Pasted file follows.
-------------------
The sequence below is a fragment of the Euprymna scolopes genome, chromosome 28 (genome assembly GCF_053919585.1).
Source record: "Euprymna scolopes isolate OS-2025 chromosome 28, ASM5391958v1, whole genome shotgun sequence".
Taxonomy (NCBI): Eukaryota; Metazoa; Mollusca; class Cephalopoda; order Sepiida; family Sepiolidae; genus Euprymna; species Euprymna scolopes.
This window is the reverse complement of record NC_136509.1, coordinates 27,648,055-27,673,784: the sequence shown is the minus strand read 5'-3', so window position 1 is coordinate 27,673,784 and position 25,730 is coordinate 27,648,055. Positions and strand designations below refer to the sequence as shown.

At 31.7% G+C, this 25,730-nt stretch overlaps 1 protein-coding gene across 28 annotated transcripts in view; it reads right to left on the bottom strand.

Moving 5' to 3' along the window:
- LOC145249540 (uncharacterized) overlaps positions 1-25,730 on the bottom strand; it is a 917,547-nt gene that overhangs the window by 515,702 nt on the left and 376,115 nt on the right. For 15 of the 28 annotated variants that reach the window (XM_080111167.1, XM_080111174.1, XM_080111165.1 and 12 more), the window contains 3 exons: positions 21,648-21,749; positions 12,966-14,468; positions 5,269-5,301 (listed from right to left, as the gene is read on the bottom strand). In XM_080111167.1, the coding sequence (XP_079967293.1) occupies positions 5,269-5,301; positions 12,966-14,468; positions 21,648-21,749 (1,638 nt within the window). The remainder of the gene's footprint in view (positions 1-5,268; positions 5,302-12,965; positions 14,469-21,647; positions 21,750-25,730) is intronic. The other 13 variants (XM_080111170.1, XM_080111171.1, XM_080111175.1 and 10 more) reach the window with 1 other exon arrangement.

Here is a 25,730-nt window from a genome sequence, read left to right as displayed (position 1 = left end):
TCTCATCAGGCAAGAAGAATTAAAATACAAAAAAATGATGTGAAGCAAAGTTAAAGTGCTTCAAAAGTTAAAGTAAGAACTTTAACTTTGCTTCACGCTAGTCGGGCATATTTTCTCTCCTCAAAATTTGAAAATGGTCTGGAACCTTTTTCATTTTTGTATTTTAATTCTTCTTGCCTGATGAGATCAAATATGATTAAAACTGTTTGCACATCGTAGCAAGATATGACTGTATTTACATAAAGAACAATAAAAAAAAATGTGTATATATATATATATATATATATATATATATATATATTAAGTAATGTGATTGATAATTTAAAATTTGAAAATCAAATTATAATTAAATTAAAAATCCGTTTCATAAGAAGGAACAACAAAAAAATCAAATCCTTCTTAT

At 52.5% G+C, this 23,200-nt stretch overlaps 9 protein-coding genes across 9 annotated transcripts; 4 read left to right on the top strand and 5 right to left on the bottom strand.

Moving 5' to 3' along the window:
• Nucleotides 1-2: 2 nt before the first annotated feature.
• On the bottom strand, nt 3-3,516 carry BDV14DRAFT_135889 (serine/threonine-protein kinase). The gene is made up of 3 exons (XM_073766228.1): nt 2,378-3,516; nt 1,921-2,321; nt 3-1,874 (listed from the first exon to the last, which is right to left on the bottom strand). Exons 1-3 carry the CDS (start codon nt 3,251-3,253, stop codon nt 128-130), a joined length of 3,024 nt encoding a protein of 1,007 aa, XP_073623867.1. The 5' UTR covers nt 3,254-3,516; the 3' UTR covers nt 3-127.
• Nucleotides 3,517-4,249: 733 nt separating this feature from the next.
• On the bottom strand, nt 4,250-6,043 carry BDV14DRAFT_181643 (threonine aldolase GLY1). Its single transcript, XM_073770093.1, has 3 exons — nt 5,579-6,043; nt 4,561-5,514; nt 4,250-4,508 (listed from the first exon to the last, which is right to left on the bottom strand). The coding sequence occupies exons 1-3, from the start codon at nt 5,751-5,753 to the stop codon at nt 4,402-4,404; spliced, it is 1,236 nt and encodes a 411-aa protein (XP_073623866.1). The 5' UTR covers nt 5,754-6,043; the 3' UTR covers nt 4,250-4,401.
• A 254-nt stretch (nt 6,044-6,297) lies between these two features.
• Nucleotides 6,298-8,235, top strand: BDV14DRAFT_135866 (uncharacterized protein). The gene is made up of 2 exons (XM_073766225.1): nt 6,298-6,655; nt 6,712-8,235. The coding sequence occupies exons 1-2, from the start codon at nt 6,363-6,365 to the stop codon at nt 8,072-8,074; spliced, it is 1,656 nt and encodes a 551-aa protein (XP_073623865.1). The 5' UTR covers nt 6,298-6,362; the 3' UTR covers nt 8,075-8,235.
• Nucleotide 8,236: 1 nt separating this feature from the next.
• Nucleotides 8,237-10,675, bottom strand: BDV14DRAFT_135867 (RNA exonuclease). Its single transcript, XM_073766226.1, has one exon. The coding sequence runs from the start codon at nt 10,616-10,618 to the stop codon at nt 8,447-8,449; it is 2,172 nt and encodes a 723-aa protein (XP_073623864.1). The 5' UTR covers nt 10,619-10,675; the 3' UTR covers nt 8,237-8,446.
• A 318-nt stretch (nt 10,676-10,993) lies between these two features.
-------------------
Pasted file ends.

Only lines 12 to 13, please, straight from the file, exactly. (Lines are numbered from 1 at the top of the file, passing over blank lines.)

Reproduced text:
• Nucleotides 1-2: 2 nt before the first annotated feature.
• On the bottom strand, nt 3-3,516 carry BDV14DRAFT_135889 (serine/threonine-protein kinase). The gene is made up of 3 exons (XM_073766228.1): nt 2,378-3,516; nt 1,921-2,321; nt 3-1,874 (listed from the first exon to the last, which is right to left on the bottom strand). Exons 1-3 carry the CDS (start codon nt 3,251-3,253, stop codon nt 128-130), a joined length of 3,024 nt encoding a protein of 1,007 aa, XP_073623867.1. The 5' UTR covers nt 3,254-3,516; the 3' UTR covers nt 3-127.